Miele Guide - Japan choices
The upcoming Miele Guide to restaurants in Asia (www.mieleguide.com) has just opened up voting by the public. Here are some of the more surprising nominations from Japan for "Best restaurant in Asia". (Note that there aren't subcategories for "best burger" or whatever - these are for best restaurant, period.)
Dexee Diner (Shibuya)
Pizzeria Bar D'Oro
The Tavern (Yokohama)
What the Dickens
Obviously, the folks at the Miele Guide haven't been to The Tavern. I've been there many times in the last 25 years, most recently in December 2007. It's a bar. We drink and play darts and then head down the alley to eat good Chinatown food.
But a "best restaurant" designation? Not in a million years.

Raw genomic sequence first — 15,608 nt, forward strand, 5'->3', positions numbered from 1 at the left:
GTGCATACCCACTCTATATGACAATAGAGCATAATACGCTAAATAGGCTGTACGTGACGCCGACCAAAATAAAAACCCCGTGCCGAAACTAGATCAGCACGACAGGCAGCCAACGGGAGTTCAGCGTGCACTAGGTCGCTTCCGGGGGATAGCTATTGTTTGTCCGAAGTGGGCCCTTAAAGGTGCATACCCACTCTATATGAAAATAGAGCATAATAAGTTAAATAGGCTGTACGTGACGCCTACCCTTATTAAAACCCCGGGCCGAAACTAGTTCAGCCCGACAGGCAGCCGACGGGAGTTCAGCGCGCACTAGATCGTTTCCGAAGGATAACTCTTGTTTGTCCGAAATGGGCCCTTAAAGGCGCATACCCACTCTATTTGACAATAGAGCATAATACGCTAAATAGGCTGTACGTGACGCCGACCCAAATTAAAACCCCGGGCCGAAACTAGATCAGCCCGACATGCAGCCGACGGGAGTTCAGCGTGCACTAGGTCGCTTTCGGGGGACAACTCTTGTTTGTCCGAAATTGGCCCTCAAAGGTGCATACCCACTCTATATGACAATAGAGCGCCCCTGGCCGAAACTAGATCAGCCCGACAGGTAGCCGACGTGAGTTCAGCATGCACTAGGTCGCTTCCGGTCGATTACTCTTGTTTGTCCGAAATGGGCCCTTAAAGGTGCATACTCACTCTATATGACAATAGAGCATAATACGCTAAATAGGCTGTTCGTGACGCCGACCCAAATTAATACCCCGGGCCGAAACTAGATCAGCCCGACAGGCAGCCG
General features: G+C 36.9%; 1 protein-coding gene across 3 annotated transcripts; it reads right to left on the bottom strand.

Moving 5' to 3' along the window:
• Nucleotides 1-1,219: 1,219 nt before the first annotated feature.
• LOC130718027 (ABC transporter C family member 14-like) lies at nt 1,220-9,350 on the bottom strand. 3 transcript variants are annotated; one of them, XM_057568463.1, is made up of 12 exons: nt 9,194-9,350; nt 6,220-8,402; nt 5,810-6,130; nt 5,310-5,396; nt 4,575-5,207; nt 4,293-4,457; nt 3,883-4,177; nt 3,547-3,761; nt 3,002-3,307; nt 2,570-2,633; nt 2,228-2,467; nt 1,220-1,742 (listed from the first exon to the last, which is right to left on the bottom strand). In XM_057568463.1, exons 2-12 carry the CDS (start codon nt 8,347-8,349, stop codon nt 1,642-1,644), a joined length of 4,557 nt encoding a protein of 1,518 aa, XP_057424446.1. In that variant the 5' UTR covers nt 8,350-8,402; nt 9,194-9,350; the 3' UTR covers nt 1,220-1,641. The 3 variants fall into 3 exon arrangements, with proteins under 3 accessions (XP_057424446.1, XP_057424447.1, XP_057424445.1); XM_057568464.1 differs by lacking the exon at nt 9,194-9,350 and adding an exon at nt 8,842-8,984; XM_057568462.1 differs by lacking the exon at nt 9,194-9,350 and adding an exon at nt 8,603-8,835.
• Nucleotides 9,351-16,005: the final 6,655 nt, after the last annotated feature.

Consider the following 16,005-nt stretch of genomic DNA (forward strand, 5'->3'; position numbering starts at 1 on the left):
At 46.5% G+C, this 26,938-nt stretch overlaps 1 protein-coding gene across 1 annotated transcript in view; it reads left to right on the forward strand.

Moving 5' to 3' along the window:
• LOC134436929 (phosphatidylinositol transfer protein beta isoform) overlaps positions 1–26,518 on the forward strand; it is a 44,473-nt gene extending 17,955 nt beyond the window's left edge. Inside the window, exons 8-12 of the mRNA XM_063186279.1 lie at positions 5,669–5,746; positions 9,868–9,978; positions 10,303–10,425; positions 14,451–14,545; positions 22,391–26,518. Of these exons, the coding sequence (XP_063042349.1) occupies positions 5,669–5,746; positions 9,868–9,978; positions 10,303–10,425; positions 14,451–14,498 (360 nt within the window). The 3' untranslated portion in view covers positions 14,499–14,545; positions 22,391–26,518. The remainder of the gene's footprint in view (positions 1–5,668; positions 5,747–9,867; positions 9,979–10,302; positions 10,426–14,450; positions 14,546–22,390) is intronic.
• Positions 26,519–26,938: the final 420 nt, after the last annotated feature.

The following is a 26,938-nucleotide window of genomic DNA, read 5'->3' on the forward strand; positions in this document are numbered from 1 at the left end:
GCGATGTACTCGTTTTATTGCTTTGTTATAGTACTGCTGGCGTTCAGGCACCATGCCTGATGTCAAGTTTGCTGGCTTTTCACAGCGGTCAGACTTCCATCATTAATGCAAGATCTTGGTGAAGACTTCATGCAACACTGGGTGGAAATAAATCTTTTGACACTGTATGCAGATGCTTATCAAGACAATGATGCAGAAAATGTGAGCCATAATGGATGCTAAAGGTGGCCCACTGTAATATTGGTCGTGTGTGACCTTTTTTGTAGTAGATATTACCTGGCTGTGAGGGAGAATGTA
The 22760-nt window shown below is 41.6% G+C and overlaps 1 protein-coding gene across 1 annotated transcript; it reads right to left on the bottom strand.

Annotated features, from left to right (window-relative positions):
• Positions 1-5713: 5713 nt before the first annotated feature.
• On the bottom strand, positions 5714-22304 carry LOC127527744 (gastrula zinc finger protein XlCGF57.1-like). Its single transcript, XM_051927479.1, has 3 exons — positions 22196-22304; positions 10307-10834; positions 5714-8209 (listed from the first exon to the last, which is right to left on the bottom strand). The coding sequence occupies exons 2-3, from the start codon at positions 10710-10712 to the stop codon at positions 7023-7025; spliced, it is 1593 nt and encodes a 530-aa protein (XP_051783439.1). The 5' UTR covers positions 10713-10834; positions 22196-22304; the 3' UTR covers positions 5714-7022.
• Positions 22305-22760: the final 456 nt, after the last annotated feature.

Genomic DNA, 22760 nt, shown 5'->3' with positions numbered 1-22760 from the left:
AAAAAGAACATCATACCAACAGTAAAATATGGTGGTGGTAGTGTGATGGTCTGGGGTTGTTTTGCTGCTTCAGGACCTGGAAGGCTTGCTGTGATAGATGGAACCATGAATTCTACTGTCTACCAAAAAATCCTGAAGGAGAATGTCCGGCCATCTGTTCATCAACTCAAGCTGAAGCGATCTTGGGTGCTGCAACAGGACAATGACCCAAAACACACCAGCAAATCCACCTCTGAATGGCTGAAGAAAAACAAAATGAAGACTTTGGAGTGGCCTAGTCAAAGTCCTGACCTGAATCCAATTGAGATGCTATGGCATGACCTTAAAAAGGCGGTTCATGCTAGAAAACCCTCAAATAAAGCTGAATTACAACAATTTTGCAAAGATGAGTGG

The Miele Guide have finally announced their results for the top restaurants in Asia.
1. Iggy's, Singapore.
2. L'Atelier de Joel Robuchon, Hong Kong.
3. Les Amis, Singapore.
4. Gunther's, Singapore.
5. Mozaic, Ubud, Bali, Indonesia.
6. Robuchon a Galera, Macau, China.
7. Garibaldi, Singapore.
8. Yung Kee, Hong Kong.
9. Hutong, Hong Kong.
10. Antonio's Fine Dining, Tagaytay, Philippines.
11. Caprice, Hong Kong.
12. Zuma, Hong Kong.
13. L'Atelier de Joel Robuchon, Tokyo.
14. Bukhara, New Delhi.
15. Grissini, Hong Kong.
16. Nobu, Hong Kong.
17. M on the Bund, Shanghai.
18. Fook Lam Moon, Hong Kong.
19. Zanotti, Bangkok.
20. Kyubey, Tokyo.
re: Robb S